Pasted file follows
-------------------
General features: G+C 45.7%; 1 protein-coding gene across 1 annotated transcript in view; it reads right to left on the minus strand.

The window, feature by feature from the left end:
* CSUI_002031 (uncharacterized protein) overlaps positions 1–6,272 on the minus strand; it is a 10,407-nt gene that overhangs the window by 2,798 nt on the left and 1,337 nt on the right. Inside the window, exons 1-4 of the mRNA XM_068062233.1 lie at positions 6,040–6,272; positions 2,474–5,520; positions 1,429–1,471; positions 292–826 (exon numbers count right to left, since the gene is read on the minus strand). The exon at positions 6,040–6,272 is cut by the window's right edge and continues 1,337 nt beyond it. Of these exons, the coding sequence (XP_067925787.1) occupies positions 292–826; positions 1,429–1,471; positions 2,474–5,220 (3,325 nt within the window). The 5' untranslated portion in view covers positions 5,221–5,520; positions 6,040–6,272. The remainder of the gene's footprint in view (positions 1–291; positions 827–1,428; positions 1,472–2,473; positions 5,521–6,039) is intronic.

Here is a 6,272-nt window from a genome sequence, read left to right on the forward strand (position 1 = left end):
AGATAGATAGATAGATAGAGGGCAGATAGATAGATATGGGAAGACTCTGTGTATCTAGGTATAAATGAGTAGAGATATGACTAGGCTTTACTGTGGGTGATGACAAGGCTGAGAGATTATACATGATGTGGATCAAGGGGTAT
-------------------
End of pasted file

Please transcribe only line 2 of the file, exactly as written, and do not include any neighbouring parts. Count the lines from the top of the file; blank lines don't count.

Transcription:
The window, feature by feature from the left end: